The advantage of a foreign bill or foreign draft is that it can be used for opening a credit account in a foreign country and the foreign account would be denominated in the local currency, which would then be used for paying the seller. This helps to reduce the cost of sending money to another country with associated exchange fees and bank routing delays. A foreign draft is cheaper and more efficient to make payment than sending the currency itself.
An example of using a foreign draft is a buyer in Canada paying a UK-based seller using a foreign draft. This means the Canadian buyer will use Canadian dollars to draw the draft but the UK-based seller would be paid by his bank in pounds sterling. This is of great help to the Canadian buyer because he would have sourced for Pounds sterling in Canada before making a transfer to the seller in the UK – this would have incurred heavy charges/fees and takes time for the money to be received because of routing delays.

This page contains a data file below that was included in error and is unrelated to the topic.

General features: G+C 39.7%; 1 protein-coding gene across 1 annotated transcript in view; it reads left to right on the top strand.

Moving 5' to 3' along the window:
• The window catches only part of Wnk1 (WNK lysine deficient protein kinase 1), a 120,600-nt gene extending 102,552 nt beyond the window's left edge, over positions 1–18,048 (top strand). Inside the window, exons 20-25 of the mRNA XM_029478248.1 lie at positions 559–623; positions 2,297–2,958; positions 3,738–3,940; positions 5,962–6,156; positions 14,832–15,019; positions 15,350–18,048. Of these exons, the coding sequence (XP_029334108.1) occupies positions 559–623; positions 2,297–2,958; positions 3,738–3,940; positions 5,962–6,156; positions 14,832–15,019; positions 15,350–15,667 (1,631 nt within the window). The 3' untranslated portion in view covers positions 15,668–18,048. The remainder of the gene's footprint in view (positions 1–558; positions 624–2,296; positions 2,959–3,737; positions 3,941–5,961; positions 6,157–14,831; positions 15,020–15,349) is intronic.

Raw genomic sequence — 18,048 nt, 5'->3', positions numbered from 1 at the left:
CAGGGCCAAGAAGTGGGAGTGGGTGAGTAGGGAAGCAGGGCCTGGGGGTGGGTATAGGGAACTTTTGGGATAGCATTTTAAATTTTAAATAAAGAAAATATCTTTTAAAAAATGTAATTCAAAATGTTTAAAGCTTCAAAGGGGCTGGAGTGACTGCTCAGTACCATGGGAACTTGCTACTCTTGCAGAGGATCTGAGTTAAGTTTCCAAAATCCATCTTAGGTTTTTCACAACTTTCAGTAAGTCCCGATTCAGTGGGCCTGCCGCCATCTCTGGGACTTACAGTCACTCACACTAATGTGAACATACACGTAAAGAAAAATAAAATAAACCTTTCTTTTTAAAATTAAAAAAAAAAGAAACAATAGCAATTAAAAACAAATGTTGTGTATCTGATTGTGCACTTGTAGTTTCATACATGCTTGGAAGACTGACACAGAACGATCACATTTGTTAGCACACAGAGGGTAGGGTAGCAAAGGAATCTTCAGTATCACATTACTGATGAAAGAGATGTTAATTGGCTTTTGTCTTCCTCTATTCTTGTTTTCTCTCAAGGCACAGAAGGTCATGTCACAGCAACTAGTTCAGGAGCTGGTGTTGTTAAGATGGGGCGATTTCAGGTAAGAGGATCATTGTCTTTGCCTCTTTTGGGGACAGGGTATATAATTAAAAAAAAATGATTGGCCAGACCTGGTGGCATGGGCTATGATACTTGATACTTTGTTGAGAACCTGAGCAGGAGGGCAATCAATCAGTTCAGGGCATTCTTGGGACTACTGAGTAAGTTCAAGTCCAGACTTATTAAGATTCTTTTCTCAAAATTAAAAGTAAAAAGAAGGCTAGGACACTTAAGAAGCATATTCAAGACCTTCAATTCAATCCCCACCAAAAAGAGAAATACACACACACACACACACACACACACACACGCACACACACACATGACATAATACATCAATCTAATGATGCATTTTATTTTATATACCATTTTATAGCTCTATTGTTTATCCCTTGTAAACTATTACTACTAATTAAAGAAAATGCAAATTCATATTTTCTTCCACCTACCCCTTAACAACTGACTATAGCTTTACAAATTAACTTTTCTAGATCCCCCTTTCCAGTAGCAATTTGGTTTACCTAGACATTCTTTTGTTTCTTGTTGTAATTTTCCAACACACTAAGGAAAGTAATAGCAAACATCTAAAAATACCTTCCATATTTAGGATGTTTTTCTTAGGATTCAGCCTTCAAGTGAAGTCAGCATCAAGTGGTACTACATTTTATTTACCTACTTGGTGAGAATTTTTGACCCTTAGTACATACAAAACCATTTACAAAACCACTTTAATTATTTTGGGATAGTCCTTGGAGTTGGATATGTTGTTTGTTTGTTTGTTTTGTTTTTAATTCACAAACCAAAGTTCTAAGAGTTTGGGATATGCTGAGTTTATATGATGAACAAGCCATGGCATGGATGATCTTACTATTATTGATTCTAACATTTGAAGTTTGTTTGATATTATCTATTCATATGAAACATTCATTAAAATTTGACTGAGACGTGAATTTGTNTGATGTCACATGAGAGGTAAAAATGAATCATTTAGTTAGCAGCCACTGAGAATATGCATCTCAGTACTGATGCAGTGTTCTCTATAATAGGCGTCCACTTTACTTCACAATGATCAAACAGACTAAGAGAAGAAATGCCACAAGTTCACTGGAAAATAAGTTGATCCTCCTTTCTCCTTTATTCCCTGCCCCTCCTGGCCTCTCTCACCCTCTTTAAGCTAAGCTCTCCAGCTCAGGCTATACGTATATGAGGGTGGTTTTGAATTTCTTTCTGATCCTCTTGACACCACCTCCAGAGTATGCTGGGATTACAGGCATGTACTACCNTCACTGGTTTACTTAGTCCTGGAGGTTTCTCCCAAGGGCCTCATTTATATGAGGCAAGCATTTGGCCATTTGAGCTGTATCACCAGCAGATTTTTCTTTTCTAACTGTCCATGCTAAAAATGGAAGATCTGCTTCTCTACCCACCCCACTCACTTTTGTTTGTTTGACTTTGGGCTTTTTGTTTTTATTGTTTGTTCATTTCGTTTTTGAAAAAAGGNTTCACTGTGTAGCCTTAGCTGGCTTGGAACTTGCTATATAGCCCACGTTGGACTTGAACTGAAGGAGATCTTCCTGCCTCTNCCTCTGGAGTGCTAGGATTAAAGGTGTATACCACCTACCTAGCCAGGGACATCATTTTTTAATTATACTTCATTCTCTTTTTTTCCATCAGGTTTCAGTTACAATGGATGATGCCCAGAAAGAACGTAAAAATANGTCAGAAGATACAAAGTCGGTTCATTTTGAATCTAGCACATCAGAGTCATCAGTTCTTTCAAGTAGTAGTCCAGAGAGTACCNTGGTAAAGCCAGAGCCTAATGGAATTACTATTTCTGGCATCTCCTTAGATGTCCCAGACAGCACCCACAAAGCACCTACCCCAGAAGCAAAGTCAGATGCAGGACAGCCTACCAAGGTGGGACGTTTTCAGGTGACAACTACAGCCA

Difference between inland bill and foreign bill
|Inland Bill||Foreign Bill|
|Drawn between two parties within the same country||Drawn between two parties that are in different countries|
|Trading involves using the same currency||Trading involves using different currencies|
|Used for local trades||Used for international trades|
|–||Can be subdivided into an export bill and an import bill|
Other types of bills of exchange
Other types of bills of exchange are worthy to be mentioned.
- Supply Bill: when a supplier draws a bill against a government agency or department, it is called a supply bill.
- Fictitious bill: this is simply a bill that bears fictitious names of both the seller and buyer.
What are the differences between inland bill and foreign bill?
The major difference between inland bill and foreign bill is that an inland bill deals with the parties of the bill located in the same country whereas the parties in a foreign bill are located in different countries.
Which are the two types of bill of exchange?
The two major types of bills of exchange are accommodation bill and trade bill.
How many types of bills of exchange? Mention them.
There are different types of bills of exchange that can be classified as either inland or foreign bill, clean or documentary bill, and accommodation or trade bill.